As far as my business goes, much of what I bring fits naturally into the US but I have had to re-learn quite a few things, not least US sizing and what Americans call various items of clothing. We may all speak English but for example; what Americans call pants, British call trousers. And a jumper? That’s not a jumpsuit where I’m from, it’s a sweater! I had to invest a lot of time in getting to grips with US retailers, understanding what body shapes they’re best suited to and how they fit the figure. I think one of the most important things as a personal stylist is to be able to pull together looks that suit each individual and to not get too influenced by your own tastes and style, so it was important that I put the time and effort in to understanding what’s available to me in Pittsburgh.
But other than that, styling a client in the USA is pretty much the same as styling a client in the UK. At the end of the day, my clients all want a similar thing. They want to look good and feel great, and they want me to show them how to do it. I’m really enjoying working with my new US clients, I love their energy and their willingness to try new looks, it’s fantastic!
MM: How have your travels influenced or shaped your own personal style?
NW: Travel has definitely shaped my personal style but I wouldn’t say it’s particularly obvious. In India, I wasn’t inspired to wear Indian clothing as such, but my style definitely softened. I leaned more towards softer silhouettes and loose shapes rather than my staple black skinnies and I found I wore more accessories, to the point that they were the focus, and my outfit was just the back drop. Jewelry is one of the few things I collect when I’m traveling and I enjoy integrating it into my personal style.
Another thing I took from India was the sense of pride that people had in their image. Men would often stop in front of a parked motorbike, take a comb out from the top pocket of their crisply ironed shirt and sort their hair. Women working on the construction sites, carrying buckets of cement on their head from one place to the next, would be wrapped in the most beautiful fabrics and have jasmine woven through their hair, it’s amazing! It made me think that I should make more of an effort!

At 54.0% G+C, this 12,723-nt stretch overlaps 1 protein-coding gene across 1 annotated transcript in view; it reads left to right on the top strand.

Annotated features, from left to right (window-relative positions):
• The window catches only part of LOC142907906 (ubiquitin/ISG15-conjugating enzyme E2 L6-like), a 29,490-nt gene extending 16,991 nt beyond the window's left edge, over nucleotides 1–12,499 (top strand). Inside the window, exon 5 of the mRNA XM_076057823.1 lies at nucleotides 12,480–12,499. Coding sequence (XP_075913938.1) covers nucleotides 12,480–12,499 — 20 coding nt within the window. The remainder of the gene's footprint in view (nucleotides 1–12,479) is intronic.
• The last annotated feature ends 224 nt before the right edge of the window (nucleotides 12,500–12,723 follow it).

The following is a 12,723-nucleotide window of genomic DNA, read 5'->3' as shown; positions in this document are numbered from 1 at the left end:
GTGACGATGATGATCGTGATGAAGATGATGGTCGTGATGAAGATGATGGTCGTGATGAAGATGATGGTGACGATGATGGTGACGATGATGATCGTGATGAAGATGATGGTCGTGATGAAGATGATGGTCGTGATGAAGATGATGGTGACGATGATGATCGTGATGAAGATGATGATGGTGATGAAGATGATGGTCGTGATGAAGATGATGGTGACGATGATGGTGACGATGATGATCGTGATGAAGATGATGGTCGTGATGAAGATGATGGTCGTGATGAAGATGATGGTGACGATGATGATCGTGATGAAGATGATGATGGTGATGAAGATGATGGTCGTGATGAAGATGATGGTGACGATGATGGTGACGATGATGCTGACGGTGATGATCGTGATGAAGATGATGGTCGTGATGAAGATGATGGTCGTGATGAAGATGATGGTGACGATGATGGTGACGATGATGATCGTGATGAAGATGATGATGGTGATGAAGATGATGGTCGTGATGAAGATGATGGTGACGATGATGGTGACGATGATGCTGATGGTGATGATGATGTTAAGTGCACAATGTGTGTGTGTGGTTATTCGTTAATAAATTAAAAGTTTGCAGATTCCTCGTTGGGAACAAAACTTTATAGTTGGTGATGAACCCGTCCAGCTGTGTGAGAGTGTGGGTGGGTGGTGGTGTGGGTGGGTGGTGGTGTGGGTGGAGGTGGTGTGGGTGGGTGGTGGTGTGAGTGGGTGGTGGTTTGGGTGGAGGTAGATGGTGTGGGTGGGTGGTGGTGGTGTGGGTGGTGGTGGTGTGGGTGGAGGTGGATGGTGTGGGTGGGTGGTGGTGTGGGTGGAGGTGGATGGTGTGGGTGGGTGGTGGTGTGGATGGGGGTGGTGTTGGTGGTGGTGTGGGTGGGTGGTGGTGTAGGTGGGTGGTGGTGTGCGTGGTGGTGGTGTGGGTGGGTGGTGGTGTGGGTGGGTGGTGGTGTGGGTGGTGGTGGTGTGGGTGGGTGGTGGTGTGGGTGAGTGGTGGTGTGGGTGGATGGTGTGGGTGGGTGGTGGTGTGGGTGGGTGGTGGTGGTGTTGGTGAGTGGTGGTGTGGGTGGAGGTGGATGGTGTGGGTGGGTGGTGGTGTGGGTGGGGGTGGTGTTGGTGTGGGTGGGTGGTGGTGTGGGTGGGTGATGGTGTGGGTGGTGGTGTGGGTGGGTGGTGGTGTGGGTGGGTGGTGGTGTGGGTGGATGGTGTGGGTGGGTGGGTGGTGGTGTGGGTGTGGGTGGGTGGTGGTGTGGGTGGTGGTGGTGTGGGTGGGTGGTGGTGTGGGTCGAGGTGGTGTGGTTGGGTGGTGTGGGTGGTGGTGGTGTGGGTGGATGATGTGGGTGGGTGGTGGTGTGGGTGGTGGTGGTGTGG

I think confidence is one of the biggest ways travel has shaped my personal style. For three years I was removed from western fashions and free to draw on something other than the trends to develop my style and I found this quite liberating!
MM: Who, what (or maybe where for you!) is your biggest fashion influence?
NW: I guess I would have to say travel and music. Music has always been an influence on my style. Stevie Nicks, Courtney Love, Florence Welch and Gwen Stephani are all such strong confident women who have totally nailed their looks. They’re not too fashion-led and they’ve developed their own unique style, I find that so inspiring. I’m also inspired by other bloggers, I love to see how they experiment with shapes and break the rules.
MM: Lately on your blog you’ve been talking about shopping your closet and wearing old pieces in new ways before going out and splurging on new styles. To me this sounds like a daunting task, do you have any tips on how to do it effectively without getting overwhelmed?
NW: This is something I do each season and I know it can seem like a daunting prospect, but if you shop your closet at the beginning of each season you’ll not only save time and money, you’ll be start to build a collection of clothes that offer variety and will further develop your own personal style. My advice is:
Put aside a good two to three hours to make sure you have the time to look at everything in your closet.
Be pragmatic about it. If you’re not wearing something, ask yourself why and if it’s because it doesn’t fit or you don’t like it, remove it…and don’t beat yourself up about it. Move on.
Be honest, try to uncover a theme in your closet, We’re creatures of habit so it’s only natural that you’ll be harboring a few items that all look very similar, and it’s totally natural to be unaware of it until you’re forced to look for it. Once you’ve identified it, try to avoid adding any more variations on the theme and start to introduce some different styles to your collection.